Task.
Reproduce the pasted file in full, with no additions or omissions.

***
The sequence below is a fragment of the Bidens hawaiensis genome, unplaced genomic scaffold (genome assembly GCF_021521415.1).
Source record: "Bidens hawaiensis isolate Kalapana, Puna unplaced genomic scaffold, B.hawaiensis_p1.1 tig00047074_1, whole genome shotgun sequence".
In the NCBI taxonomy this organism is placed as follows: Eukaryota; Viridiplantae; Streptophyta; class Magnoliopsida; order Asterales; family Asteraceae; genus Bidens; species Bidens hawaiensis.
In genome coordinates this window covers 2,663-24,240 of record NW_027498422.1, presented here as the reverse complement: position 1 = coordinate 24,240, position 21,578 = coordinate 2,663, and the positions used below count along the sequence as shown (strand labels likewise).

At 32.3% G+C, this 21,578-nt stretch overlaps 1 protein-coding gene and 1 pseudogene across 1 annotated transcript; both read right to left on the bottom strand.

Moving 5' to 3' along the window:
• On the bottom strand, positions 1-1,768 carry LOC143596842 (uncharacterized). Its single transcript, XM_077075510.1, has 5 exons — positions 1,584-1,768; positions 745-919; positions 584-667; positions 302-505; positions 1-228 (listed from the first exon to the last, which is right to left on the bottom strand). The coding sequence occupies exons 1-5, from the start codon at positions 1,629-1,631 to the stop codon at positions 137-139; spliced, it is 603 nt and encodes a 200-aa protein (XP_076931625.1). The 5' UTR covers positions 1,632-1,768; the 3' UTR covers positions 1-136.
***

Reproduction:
The sequence below is a fragment of the Bidens hawaiensis genome, unplaced genomic scaffold (genome assembly GCF_021521415.1).
Source record: "Bidens hawaiensis isolate Kalapana, Puna unplaced genomic scaffold, B.hawaiensis_p1.1 tig00047074_1, whole genome shotgun sequence".
In the NCBI taxonomy this organism is placed as follows: Eukaryota; Viridiplantae; Streptophyta; class Magnoliopsida; order Asterales; family Asteraceae; genus Bidens; species Bidens hawaiensis.
In genome coordinates this window covers 2,663-24,240 of record NW_027498422.1, presented here as the reverse complement: position 1 = coordinate 24,240, position 21,578 = coordinate 2,663, and the positions used below count along the sequence as shown (strand labels likewise).

At 32.3% G+C, this 21,578-nt stretch overlaps 1 protein-coding gene and 1 pseudogene across 1 annotated transcript; both read right to left on the bottom strand.

Moving 5' to 3' along the window:
• On the bottom strand, positions 1-1,768 carry LOC143596842 (uncharacterized). Its single transcript, XM_077075510.1, has 5 exons — positions 1,584-1,768; positions 745-919; positions 584-667; positions 302-505; positions 1-228 (listed from the first exon to the last, which is right to left on the bottom strand). The coding sequence occupies exons 1-5, from the start codon at positions 1,629-1,631 to the stop codon at positions 137-139; spliced, it is 603 nt and encodes a 200-aa protein (XP_076931625.1). The 5' UTR covers positions 1,632-1,768; the 3' UTR covers positions 1-136.